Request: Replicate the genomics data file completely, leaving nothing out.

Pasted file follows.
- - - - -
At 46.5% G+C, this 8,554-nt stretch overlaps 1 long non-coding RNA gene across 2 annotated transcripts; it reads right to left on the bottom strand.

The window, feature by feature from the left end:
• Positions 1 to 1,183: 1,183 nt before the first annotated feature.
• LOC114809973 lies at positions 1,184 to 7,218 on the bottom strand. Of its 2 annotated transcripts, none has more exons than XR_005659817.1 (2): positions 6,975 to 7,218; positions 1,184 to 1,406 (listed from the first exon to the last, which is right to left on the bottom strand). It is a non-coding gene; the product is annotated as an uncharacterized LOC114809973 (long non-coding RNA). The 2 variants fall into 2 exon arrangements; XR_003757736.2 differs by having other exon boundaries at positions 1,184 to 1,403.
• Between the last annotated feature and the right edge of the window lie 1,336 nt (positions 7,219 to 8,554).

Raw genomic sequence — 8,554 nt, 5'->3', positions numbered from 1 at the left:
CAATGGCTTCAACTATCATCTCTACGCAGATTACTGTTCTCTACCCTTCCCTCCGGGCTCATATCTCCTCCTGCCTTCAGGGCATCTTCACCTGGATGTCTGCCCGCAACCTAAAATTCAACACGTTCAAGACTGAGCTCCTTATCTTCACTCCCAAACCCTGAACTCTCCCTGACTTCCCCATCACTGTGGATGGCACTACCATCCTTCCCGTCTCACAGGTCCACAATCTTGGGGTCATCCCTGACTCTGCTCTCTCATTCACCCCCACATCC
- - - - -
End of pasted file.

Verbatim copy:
At 46.5% G+C, this 8,554-nt stretch overlaps 1 long non-coding RNA gene across 2 annotated transcripts; it reads right to left on the bottom strand.

The window, feature by feature from the left end:
• Positions 1 to 1,183: 1,183 nt before the first annotated feature.
• LOC114809973 lies at positions 1,184 to 7,218 on the bottom strand. Of its 2 annotated transcripts, none has more exons than XR_005659817.1 (2): positions 6,975 to 7,218; positions 1,184 to 1,406 (listed from the first exon to the last, which is right to left on the bottom strand). It is a non-coding gene; the product is annotated as an uncharacterized LOC114809973 (long non-coding RNA). The 2 variants fall into 2 exon arrangements; XR_003757736.2 differs by having other exon boundaries at positions 1,184 to 1,403.
• Between the last annotated feature and the right edge of the window lie 1,336 nt (positions 7,219 to 8,554).

Raw genomic sequence — 8,554 nt, 5'->3', positions numbered from 1 at the left:
CAATGGCTTCAACTATCATCTCTACGCAGATTACTGTTCTCTACCCTTCCCTCCGGGCTCATATCTCCTCCTGCCTTCAGGGCATCTTCACCTGGATGTCTGCCCGCAACCTAAAATTCAACACGTTCAAGACTGAGCTCCTTATCTTCACTCCCAAACCCTGAACTCTCCCTGACTTCCCCATCACTGTGGATGGCACTACCATCCTTCCCGTCTCACAGGTCCACAATCTTGGGGTCATCCCTGACTCTGCTCTCTCATTCACCCCCACATCC